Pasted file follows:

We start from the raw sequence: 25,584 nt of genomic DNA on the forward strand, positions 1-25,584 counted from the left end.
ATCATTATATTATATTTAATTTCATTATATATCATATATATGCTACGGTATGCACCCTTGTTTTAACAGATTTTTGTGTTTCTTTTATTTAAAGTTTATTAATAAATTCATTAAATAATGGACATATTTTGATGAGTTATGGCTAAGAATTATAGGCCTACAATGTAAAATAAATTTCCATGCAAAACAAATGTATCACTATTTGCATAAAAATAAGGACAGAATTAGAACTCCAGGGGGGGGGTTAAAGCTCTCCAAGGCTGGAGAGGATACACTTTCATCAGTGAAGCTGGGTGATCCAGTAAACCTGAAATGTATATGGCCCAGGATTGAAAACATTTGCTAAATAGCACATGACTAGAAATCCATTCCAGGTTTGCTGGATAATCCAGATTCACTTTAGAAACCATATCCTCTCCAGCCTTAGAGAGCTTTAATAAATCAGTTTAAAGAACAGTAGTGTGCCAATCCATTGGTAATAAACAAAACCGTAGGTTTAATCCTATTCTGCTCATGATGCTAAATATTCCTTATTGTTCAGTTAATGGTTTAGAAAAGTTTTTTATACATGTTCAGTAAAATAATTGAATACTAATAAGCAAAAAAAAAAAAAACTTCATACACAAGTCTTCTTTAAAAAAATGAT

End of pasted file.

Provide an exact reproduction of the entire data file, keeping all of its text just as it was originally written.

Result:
We start from the raw sequence: 25,584 nt of genomic DNA on the forward strand, positions 1-25,584 counted from the left end.
ATCATTATATTATATTTAATTTCATTATATATCATATATATGCTACGGTATGCACCCTTGTTTTAACAGATTTTTGTGTTTCTTTTATTTAAAGTTTATTAATAAATTCATTAAATAATGGACATATTTTGATGAGTTATGGCTAAGAATTATAGGCCTACAATGTAAAATAAATTTCCATGCAAAACAAATGTATCACTATTTGCATAAAAATAAGGACAGAATTAGAACTCCAGGGGGGGGGTTAAAGCTCTCCAAGGCTGGAGAGGATACACTTTCATCAGTGAAGCTGGGTGATCCAGTAAACCTGAAATGTATATGGCCCAGGATTGAAAACATTTGCTAAATAGCACATGACTAGAAATCCATTCCAGGTTTGCTGGATAATCCAGATTCACTTTAGAAACCATATCCTCTCCAGCCTTAGAGAGCTTTAATAAATCAGTTTAAAGAACAGTAGTGTGCCAATCCATTGGTAATAAACAAAACCGTAGGTTTAATCCTATTCTGCTCATGATGCTAAATATTCCTTATTGTTCAGTTAATGGTTTAGAAAAGTTTTTTATACATGTTCAGTAAAATAATTGAATACTAATAAGCAAAAAAAAAAAAAACTTCATACACAAGTCTTCTTTAAAAAAATGAT